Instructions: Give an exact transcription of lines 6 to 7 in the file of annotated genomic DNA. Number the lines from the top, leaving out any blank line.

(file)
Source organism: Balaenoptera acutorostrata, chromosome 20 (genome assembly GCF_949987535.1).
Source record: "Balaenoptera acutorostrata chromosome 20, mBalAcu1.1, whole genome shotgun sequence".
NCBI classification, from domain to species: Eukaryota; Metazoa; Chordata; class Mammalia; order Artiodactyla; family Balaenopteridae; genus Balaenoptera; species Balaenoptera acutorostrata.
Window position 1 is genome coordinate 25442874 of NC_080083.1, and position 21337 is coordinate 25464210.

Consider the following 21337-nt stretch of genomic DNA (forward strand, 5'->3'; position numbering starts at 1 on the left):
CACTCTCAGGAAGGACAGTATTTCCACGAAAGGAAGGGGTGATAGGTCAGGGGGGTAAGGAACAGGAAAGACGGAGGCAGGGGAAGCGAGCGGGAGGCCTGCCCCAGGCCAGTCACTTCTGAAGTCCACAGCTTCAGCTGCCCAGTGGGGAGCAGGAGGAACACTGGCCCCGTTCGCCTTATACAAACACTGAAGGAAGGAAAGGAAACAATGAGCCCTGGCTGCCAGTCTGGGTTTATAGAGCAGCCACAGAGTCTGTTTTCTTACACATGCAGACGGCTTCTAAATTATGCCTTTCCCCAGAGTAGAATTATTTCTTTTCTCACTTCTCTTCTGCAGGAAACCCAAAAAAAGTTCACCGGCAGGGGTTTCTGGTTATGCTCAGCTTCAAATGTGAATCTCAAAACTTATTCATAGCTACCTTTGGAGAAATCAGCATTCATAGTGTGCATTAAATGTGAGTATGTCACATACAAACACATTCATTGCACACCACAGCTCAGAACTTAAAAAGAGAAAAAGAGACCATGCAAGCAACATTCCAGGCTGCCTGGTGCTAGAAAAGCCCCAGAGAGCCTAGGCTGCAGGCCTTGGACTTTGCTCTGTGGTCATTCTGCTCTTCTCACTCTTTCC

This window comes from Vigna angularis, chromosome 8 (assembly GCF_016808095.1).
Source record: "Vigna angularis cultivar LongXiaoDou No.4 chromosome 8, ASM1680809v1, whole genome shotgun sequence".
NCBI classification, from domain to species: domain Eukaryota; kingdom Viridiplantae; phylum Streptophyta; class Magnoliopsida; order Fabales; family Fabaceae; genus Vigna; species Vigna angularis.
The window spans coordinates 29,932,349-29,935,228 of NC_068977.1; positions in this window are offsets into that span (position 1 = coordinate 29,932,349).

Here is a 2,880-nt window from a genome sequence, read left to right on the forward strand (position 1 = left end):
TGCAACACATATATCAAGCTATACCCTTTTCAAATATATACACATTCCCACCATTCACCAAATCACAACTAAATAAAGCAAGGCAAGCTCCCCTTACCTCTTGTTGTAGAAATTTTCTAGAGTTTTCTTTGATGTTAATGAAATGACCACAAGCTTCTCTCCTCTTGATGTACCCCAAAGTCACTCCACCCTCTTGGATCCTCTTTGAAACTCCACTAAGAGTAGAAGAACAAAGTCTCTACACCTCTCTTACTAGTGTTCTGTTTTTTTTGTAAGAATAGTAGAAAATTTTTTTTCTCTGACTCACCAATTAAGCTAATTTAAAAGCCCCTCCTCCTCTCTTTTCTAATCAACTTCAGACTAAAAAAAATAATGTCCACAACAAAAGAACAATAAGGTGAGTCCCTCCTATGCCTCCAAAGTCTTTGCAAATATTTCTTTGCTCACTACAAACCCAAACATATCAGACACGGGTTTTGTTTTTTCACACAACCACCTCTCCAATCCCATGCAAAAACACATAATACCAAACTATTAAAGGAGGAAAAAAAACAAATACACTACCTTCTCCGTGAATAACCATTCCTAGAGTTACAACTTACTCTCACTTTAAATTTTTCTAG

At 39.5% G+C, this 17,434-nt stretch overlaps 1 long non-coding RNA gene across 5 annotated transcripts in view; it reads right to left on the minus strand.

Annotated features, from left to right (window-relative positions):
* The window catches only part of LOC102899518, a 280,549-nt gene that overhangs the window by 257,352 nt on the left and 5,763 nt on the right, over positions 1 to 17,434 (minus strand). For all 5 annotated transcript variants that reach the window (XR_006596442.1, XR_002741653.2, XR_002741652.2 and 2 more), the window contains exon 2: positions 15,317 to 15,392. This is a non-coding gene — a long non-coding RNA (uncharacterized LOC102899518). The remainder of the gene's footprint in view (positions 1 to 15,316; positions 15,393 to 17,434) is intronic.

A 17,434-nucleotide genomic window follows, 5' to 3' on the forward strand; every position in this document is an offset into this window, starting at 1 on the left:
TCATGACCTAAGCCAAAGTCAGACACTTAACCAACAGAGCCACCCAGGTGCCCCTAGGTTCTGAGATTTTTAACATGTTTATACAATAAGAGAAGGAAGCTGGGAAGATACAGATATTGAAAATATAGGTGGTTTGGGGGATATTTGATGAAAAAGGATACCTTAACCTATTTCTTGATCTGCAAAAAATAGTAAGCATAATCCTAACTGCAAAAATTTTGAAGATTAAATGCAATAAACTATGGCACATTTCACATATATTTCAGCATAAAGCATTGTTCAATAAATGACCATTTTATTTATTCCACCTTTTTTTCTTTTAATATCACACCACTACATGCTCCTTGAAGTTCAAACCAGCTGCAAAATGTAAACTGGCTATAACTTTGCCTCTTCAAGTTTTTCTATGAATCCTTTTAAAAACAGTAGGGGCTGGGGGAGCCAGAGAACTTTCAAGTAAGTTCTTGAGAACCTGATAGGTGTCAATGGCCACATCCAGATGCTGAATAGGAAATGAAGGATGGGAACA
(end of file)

CACTCTCAGGAAGGACAGTATTTCCACGAAAGGAAGGGGTGATAGGTCAGGGGGGTAAGGAACAGGAAAGACGGAGGCAGGGGAAGCGAGCGGGAGGCCTGCCCCAGGCCAGTCACTTCTGAAGTCCACAGCTTCAGCTGCCCAGTGGGGAGCAGGAGGAACACTGGCCCCGTTCGCCTTATACAAACACTGAAGGAAGGAAAGGAAACAATGAGCCCTGGCTGCCAGTCTGGGTTTATAGAGCAGCCACAGAGTCTGTTTTCTTACACATGCAGACGGCTTCTAAATTATGCCTTTCCCCAGAGTAGAATTATTTCTTTTCTCACTTCTCTTCTGCAGGAAACCCAAAAAAAGTTCACCGGCAGGGGTTTCTGGTTATGCTCAGCTTCAAATGTGAATCTCAAAACTTATTCATAGCTACCTTTGGAGAAATCAGCATTCATAGTGTGCATTAAATGTGAGTATGTCACATACAAACACATTCATTGCACACCACAGCTCAGAACTTAAAAAGAGAAAAAGAGACCATGCAAGCAACATTCCAGGCTGCCTGGTGCTAGAAAAGCCCCAGAGAGCCTAGGCTGCAGGCCTTGGACTTTGCTCTGTGGTCATTCTGCTCTTCTCACTCTTTCC

This window comes from Vigna angularis, chromosome 8 (assembly GCF_016808095.1).